Japanese Electron Optical Laboratories 100 Cx Transmission Electron Microscope, supplied by JEOL, used in various techniques. Bioz Stars score: 85/100, based on 6 PubMed citations. ZERO BIAS - scores, article reviews, protocol conditions and more
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    The expression and phenotypes of mbo are cell-specific. ( A,B ) Confocal images of a stage-16 embryo carrying one copy of the mbo–lacZ reporter stained with anti-β-galactosidase (red) and mAb 2A12 to visualize the tracheal lumen (green). ( A ) lacZ expression is detected in fusion cells (asterisks) of the dorsal branches (DB) forming the dorsal anastomosis (DA). mbo–lacZ is not expressed in the stalk cells of the DB or the cells extending terminal branches (TB). ( B ) mbo–lacZ is expressed in the fusion cells (asterisks) of the dorsal trunk (DT) but not in the stalk cells of the DB or in the transverse connective (TC). The DB is out of focus; its position is drawn with a broken line. Bars, 5 μm ( A ); 2 μm ( B ). ( C,D ) In situ hybridization to mbo mRNA in third instar larval CNS. In wild type ( C ) mbo is expressed in proliferating cells of the nerve cord (brackets), in the optic lobes (OL) of the brain, and the imaginal discs shown attached to the lobes. mbo RNA is not detectable in the CNS of mbo mutants ( D ), and the size of the CNS is reduced. Bars in C and D ; 100 mm. ( E,K ) Dorsal anastomoses in late stage-16 wild-type (asterisk in E ) and mbo mutant ( K ) embryos. In mbo mutant embryos, 20% of the dorsal branches fail to connect (arrowhead in K ) Bar, 10 μm. ( F,L ) Dorsal anastomoses in third instar wild-type (asterisk in F ) and mbo mutant ( L ) larvae. In mutants the DBs are disconnected (arrowhead), but terminal branching is not affected (arrows in F,L ). Bar, 50 μm. ( G,M ) Dorsal anastomoses in stage-16 embryos carrying one copy of the esg–lacZ marker. esg–lacZ is expressed in the fusion cells of both wild type ( G ) and mbo mutants ( M ). Bars in G and M , 2 μm. ( H,N ) Segments of the dorsal trunks of wild-type and mbo third instar larvae. In mutants the cuticular lining of the dorsal trunks is disrupted at the positions of the fusion junctions (arrowheads in N ) compared to junctions in the wild type (asterisks in H ). Bar, 50 μm ( I–P ) Dnup88 expression in larval fat body detected with the antiserum against the amino-terminal part of the protein. Nuclear staining is detected in wild-type larvae ( I ) but absent in mbo mutants ( O ). The nuclei are visualized by DAPI staining in the adjacent panels J and P . Bar in I,J,O , and P , 40 μm.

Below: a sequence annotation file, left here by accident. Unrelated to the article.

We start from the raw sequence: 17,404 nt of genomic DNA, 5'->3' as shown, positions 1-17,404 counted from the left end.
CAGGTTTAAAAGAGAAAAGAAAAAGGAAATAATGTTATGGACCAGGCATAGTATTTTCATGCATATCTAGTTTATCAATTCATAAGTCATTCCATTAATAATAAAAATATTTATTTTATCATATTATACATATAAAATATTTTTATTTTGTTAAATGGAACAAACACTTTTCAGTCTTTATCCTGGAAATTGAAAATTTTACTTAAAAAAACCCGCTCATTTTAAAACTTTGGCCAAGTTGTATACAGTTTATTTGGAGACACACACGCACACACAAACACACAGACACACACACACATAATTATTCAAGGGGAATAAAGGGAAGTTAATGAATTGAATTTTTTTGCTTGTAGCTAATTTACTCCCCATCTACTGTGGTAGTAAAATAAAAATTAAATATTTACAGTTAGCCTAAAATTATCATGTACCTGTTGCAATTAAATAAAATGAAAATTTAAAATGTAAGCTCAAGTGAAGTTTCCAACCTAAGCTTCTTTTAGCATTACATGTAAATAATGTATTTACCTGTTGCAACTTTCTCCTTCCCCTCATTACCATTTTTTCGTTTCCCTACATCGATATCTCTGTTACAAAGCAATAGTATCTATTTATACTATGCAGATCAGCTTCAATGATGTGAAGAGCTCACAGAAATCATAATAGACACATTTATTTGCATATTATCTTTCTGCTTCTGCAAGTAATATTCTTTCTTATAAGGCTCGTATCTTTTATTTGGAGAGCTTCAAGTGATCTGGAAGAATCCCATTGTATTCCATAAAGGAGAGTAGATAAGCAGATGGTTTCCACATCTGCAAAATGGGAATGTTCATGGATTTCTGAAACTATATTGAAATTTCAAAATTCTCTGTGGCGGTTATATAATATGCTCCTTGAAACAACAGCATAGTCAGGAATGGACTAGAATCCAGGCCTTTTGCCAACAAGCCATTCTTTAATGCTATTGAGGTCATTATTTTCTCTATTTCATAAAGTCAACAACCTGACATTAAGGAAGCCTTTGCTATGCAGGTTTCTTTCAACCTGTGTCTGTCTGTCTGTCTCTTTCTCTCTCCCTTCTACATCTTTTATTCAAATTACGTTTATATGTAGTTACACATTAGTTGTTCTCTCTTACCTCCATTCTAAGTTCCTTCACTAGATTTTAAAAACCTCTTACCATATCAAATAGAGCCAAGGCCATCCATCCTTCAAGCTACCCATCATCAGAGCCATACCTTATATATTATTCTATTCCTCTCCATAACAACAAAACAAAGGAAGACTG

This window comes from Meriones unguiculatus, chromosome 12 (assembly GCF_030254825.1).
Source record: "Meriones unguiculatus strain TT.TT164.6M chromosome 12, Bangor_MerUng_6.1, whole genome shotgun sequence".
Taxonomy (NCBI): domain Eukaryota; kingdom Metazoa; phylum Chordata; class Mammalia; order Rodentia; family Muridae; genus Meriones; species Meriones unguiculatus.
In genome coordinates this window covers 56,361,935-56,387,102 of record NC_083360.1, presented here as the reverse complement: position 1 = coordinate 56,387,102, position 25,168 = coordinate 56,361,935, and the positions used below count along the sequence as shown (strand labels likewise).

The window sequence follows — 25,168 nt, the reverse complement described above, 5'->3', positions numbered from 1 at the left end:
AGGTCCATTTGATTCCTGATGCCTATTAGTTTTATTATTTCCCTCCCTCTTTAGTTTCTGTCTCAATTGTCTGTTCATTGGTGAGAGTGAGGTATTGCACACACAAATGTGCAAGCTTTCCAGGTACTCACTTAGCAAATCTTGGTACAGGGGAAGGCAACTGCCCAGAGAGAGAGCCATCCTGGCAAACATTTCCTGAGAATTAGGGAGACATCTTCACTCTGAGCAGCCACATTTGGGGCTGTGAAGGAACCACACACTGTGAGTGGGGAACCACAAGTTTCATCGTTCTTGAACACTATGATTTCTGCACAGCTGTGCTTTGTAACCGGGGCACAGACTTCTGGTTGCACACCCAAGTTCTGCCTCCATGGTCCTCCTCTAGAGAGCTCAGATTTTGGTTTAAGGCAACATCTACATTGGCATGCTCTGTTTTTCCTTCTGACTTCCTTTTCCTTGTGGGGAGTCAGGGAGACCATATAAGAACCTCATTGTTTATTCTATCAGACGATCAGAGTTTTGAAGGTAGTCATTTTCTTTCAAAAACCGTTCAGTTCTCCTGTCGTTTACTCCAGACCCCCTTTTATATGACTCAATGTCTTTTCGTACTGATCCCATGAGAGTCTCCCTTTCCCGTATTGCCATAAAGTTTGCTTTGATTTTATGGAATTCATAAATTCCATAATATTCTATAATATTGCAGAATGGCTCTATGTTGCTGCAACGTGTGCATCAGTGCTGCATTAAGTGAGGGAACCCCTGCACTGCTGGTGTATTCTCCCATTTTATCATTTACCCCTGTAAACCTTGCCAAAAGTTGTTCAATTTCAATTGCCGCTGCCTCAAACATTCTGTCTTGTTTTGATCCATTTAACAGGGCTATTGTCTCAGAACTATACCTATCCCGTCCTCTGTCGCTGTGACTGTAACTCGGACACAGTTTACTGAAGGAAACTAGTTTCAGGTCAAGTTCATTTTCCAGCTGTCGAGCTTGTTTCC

Journal: Genes & Development

    Article Title: members only encodes a Drosophila nucleoporin required for Rel protein import and immune response activation

    doi: